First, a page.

The Art of Business: Fortune covers of the ’30s
When Henry Luce launched Fortune in 1929, just as a stock market crash triggered the Great Depression, it was meant to be an upbeat celebration of American capitalism.
It was that, but it also advocated social responsibility and featured stunning modernist art on its covers.
In his 2004 book, An Economy of Abundant Beauty: Fortune Magazine and Depression America, Michael Augspurger wrote: “Here is a self-described ‘beautiful’ magazine that devoted itself not to society life or fashion but to the grim world of business and industry in an era of economic disruption and tragedy; a magazine presumed to be a ‘booster’ for business that printed scathing exposes not only of easy targets like the munitions industry but of U.S. Steel and the housing industry and the producers of women’s clothing; a champion of corporate capitalism that acknowledged the right of unions to strike, supported higher wages, and called for federal programs ranging from social security to the Security and Exchange Commission…”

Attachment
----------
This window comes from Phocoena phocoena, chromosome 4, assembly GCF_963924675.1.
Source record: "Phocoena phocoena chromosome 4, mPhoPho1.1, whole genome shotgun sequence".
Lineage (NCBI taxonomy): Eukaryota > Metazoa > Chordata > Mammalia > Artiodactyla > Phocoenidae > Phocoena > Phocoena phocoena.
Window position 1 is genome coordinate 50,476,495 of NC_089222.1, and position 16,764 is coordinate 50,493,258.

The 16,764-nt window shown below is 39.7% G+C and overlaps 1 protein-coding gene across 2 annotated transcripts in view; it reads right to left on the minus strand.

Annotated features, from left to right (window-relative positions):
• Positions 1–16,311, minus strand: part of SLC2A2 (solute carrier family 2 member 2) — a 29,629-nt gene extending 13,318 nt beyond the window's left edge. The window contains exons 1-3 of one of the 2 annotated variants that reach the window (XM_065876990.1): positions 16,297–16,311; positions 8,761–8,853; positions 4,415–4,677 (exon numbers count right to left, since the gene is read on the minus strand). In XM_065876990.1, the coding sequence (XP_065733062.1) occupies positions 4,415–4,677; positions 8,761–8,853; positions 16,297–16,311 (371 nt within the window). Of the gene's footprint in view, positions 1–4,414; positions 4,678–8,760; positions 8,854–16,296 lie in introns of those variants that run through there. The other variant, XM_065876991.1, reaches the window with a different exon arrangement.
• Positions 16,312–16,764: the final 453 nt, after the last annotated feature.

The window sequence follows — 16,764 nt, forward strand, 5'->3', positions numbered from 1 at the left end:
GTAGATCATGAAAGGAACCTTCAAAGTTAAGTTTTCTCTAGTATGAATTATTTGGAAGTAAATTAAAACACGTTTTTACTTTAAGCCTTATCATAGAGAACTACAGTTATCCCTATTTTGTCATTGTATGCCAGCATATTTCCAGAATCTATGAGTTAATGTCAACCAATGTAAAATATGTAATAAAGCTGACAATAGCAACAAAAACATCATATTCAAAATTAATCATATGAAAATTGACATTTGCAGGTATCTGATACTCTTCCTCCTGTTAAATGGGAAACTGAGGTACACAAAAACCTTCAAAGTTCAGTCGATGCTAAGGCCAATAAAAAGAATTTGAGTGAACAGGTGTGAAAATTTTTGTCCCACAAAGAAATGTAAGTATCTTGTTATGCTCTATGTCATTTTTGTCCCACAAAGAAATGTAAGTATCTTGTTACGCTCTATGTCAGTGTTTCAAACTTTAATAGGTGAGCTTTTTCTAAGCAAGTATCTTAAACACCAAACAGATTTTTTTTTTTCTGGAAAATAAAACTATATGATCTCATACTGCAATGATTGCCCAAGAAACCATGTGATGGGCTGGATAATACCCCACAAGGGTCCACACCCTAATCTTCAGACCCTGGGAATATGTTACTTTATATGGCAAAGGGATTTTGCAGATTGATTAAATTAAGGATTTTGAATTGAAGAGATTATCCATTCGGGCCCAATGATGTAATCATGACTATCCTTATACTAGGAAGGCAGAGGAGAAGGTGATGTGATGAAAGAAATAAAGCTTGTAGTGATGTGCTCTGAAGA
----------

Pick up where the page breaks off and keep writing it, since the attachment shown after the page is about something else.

But it’s the design that I love. It would run photographs by Margaret Bourke-White, Walker Evans, and Ansel Adams, and cover art by Thomas Benton, Diego Rivera, children’s book illustrator Walter Buehr, urban realist Reginald Marsh, Art Deco illustrator Antonio Petruccelli, and Russian constructivist Constantin Alajalov.
Artist: Maurice Freed